Chest & Groin Injuries2019-11-20T14:01:44+02:00

Chest & Groin Injuries

You’re invited to browse our catalogue of articles describing common injuries to your chest and/or groin. Injuries can be caused by damage to muscles, ligaments, nerves, bones or joints. Below are links to articles explaining the different types of structures in your chest and groin and the injuries related to them.

When diagnosing patient problems, we determine the main area which has been damaged and focus our treatment on that. The general progression of problems stems from these underlying structures (generally in this order): 1) Nerves  2) Bones  3) Joints  4) Discs  5) Ligaments  6) Tendons  7) Muscles

Chest Pain

You may feel chest pain anywhere from your neck to your upper abdomen. Chest pain may be caused by problems in your heart, lungs, throat, muscles, ribs, or nerves. Some of these conditions are serious and life threatening, while others are not. If you have unexplained chest pain, the best course of action is for a medical professional to evaluate you. Our article outlines causes and symptoms, as well as physiotherapy treatments of chest pain.

Osteitis Pubis

Osteitis Pubis is an inflammation of the pelvic symphysis – the cartilage joints between the pubic bones that form the front of the pelvis. The disorder, which can occur when the pelvis is subjected to excessive or repetitive stress, causes pain and may also lead to bone degeneration. Read this article to know more about the phases of physiotherapy treatments involved and when surgery is necessary.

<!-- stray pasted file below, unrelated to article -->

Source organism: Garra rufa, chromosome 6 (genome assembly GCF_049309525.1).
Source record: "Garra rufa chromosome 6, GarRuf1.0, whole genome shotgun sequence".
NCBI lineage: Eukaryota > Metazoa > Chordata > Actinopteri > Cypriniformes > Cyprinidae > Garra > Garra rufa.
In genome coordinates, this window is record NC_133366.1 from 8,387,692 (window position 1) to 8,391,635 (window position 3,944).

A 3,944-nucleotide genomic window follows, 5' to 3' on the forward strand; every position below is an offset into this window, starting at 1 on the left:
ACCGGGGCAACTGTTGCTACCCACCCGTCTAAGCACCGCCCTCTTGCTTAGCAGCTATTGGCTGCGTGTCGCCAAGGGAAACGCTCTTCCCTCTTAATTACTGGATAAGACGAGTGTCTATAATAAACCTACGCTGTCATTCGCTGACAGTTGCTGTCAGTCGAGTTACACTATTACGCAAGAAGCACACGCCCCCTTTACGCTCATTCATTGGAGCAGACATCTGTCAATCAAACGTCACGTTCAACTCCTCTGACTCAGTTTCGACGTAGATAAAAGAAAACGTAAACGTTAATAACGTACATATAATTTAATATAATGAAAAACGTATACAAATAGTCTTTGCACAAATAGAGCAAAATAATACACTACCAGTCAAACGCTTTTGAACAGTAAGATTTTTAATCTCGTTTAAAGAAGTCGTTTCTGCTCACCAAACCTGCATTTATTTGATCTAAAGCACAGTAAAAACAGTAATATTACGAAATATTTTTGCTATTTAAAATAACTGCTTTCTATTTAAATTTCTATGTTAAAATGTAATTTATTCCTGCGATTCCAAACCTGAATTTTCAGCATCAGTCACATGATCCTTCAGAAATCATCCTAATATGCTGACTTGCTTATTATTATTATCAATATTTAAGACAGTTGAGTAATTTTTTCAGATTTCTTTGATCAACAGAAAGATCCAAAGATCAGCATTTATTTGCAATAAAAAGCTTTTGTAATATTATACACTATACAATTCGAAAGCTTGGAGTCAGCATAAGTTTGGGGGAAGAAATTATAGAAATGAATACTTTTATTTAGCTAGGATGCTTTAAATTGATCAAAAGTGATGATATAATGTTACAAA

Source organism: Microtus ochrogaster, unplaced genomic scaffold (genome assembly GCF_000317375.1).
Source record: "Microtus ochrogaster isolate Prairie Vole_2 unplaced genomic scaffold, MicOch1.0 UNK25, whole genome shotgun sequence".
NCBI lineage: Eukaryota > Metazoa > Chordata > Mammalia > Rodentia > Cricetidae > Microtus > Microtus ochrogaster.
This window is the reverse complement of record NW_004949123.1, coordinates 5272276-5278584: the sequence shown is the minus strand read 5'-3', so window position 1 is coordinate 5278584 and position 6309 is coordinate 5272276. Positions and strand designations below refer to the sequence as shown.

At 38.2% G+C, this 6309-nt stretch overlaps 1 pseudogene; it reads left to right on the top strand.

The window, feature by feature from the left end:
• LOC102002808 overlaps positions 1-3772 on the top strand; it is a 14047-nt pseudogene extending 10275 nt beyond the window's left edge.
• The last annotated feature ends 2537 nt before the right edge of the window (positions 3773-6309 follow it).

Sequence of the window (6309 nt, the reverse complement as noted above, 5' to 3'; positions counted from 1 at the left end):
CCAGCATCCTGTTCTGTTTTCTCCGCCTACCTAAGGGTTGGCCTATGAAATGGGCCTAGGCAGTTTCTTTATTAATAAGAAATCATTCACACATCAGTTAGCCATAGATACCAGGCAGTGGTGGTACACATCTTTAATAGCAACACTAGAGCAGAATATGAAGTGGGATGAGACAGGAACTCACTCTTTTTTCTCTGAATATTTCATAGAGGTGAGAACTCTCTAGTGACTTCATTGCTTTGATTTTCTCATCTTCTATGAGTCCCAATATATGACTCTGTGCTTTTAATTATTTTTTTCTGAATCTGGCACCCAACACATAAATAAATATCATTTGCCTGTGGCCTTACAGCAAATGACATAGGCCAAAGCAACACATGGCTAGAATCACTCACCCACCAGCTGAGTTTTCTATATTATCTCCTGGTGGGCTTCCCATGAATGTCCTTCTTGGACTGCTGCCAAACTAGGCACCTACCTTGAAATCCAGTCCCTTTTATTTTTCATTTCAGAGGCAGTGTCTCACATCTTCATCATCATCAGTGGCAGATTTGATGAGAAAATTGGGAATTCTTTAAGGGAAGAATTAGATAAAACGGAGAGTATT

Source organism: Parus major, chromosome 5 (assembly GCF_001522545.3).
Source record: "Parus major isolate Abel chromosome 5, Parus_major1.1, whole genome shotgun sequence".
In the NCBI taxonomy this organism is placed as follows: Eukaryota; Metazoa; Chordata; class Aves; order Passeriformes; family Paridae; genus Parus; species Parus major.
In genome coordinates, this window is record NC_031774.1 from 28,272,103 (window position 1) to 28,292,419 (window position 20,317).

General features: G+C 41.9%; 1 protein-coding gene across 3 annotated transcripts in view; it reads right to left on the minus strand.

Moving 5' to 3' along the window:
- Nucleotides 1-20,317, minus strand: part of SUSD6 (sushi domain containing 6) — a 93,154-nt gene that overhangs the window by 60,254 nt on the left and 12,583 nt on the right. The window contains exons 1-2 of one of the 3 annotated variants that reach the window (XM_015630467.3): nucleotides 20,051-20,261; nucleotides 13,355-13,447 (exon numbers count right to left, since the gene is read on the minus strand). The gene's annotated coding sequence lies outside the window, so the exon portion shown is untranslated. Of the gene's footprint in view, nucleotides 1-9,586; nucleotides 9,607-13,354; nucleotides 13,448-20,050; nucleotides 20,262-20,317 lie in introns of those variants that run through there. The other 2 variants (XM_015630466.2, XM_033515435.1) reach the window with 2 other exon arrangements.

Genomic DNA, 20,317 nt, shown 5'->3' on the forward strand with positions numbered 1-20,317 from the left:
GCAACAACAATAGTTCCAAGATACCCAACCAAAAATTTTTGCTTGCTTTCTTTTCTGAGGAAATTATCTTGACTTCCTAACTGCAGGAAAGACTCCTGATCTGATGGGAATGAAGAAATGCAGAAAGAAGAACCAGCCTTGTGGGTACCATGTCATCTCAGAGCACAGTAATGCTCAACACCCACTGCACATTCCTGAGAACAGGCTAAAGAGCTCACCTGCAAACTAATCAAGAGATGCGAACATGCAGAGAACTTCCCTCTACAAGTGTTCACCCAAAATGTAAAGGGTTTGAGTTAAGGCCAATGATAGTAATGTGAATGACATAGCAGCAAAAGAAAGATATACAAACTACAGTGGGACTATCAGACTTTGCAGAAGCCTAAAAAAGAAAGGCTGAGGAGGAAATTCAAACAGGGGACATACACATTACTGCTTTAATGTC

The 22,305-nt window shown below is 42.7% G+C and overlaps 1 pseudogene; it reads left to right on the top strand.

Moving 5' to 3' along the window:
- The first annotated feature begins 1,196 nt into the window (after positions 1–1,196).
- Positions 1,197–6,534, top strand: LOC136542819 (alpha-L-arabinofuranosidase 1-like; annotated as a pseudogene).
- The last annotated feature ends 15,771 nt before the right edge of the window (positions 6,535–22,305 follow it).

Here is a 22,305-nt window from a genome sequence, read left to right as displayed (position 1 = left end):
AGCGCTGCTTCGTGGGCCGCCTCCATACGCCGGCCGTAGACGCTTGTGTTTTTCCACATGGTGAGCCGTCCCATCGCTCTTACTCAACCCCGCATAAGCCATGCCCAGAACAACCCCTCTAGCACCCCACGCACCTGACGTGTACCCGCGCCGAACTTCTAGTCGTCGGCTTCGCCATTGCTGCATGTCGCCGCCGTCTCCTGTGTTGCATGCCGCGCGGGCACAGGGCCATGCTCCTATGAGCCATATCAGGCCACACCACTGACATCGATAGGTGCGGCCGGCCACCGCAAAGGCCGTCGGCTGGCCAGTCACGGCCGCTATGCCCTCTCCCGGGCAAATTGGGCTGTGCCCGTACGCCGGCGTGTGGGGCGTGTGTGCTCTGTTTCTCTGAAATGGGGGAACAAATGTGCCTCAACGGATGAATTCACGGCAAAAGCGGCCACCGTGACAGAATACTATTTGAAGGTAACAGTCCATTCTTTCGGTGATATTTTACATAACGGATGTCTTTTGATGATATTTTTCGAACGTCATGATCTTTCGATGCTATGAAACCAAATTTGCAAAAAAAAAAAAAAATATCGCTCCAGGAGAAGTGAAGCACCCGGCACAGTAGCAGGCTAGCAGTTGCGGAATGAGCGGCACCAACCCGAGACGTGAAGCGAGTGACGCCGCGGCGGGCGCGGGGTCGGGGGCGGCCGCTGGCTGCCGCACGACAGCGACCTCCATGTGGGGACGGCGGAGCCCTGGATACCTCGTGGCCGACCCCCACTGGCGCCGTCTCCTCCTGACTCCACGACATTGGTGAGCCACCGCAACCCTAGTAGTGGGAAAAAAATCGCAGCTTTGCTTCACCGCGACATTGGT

Groin injury

Muscle strain, sprain, tearing, over-stretching and overuse can all contribute to a groin injury. A groin injury make up 2 to 5 percent of all sports injuries. Groin injuries and pain are sometimes grouped together under the term sports hernia, but there can be numerous causes for groin injuries. Read our article covering the signs and symptoms of a groin injury, causes and risks involved, and how we diagnose and categorise different groin injuries.

Groin Muscle Strain 

A groin strain refers to over-stretching, tearing or rupturing of any of the five muscles of your inner thigh. In most cases groin strains are minor tears of a few fibers with the bulk of the muscle remaining intact. Groin strain affects any of the 5 hip muscles whose main function is to pull the leg upwards and towards the center of the body while walking and running, or balancing on one leg.

Groin Pain

Groin pain can come from any structure in or surrounding your inner thigh where there are numerous arteries and veins as well as large muscles. It is important to establish where exactly the groin pain is – this can be a very helpful identifying what underlying structure (muscles, joints, bones, nerves or ligaments) is causing your pain.

There are four main abdominal muscles. An abdominal strain is a tear in the fibres that make up any of these four abdominal muscles. Luckily abdominal muscle strains are rare but if they do occur, Physiotherapy is very important to avoid a re-occurrence.